“Eye for eye, and tooth for tooth.” This statement is from the Mosaic laws and was given to guide the priests in meriting out proper punishment. The scribes and Pharisees had interpreted these statements to justify personal retribution and applied them by frequently taking matters of revenge into their own hands, just as many people do today. Jesus taught about the righteous of the kingdom by proclaiming two principles: do not resist an evil person and react to the evil being done by doing good. We are not to take vengeance into our own hands; vengeance is the Lord’s.
Kingdom relationships are governed by truthfulness. Having integrity of speech by doing what you say, means that God is reigning in your heart. The emphasis of the commands of God regarding oaths in the Old Testament was on truthfulness and faithfulness. A person must be truthful when swearing an oath; one must truly mean it. Our word should be enough. When we say yes, that should be as binding as a vow. When we say no, someone should be able to take that to the bank, because our word is good.
Jesus also addresses the commandment: You shall not commit adultery. He says that to even look at a woman lustfully (or women, to look at a man lustfully) is to be guilty of adultery in our hearts. "To lust" means to have a strong desire for, to possess and dominate completely. So serious is "lusting," Jesus goes on to say what we should do with respect to the lustful eye or any other stumbling blocks. We need to be utterly ruthless with sin. The battle between righteousness and sin is fought in our longings.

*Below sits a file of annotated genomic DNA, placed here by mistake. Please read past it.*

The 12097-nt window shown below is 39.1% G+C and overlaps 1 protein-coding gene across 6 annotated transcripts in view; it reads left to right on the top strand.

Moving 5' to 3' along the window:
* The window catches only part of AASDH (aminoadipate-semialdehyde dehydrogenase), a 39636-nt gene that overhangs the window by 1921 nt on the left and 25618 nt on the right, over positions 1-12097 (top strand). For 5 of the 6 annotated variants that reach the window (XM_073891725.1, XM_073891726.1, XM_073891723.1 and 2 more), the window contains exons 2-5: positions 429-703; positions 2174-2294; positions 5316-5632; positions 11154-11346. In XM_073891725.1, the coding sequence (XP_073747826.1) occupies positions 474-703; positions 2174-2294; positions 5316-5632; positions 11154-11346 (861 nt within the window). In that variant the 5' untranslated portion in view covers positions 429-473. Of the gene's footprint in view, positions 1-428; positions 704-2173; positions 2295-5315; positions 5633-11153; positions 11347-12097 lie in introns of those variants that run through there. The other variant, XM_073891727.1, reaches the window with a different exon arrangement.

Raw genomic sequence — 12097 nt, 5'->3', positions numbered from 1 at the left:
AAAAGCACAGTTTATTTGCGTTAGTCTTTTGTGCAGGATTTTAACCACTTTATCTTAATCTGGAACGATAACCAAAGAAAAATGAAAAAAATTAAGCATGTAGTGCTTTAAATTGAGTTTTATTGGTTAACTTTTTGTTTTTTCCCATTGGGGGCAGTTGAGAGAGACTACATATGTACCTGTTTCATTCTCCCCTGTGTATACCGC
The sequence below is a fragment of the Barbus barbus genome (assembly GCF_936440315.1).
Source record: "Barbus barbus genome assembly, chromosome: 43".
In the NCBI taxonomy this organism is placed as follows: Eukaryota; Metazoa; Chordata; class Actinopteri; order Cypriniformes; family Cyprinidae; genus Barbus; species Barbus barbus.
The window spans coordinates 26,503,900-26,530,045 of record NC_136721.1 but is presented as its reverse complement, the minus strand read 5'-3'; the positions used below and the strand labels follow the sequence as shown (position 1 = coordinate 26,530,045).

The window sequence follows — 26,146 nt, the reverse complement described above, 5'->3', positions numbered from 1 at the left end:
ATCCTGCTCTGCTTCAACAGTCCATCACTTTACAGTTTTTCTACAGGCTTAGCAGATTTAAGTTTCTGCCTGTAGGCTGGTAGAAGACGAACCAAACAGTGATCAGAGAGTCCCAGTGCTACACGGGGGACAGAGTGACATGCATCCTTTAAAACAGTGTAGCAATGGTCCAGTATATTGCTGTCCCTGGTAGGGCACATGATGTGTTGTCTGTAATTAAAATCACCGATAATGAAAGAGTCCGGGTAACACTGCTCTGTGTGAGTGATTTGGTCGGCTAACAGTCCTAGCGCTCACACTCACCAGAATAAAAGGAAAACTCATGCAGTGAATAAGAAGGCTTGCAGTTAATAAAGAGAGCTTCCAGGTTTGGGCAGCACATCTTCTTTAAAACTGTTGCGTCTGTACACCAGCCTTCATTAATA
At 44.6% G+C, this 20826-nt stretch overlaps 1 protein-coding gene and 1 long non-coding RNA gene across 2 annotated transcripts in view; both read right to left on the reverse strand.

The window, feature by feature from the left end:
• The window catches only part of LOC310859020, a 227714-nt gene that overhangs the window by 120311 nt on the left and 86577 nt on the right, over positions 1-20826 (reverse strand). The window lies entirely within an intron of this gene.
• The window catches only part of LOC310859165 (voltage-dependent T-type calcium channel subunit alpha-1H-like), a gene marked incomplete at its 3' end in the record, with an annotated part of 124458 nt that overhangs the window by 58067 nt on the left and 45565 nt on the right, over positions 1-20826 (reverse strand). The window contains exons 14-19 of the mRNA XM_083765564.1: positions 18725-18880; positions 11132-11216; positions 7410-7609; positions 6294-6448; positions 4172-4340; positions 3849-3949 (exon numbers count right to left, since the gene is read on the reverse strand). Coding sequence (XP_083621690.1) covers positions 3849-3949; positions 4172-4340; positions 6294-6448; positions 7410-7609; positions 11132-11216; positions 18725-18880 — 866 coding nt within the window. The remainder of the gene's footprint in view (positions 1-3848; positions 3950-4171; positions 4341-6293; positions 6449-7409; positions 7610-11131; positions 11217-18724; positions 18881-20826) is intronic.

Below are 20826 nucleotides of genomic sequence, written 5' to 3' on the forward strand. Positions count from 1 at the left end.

Jesus expanded on the true meaning and heart behind some of the commandments God passed on through Moses, opposing what the religious leaders had done by adding their oral traditions and their loop holes. He starts with murder. He said that not only is murder wrong, but the emotions which often lead to murder are wrong as well. Jesus was saying that being angry with a brother or insulting a brother makes someone just as guilty and liable to judgment as actually murdering someone. Unresolved anger can lead us to harbor unforgiveness and bitterness which is one of the most self-destructive forces in the world.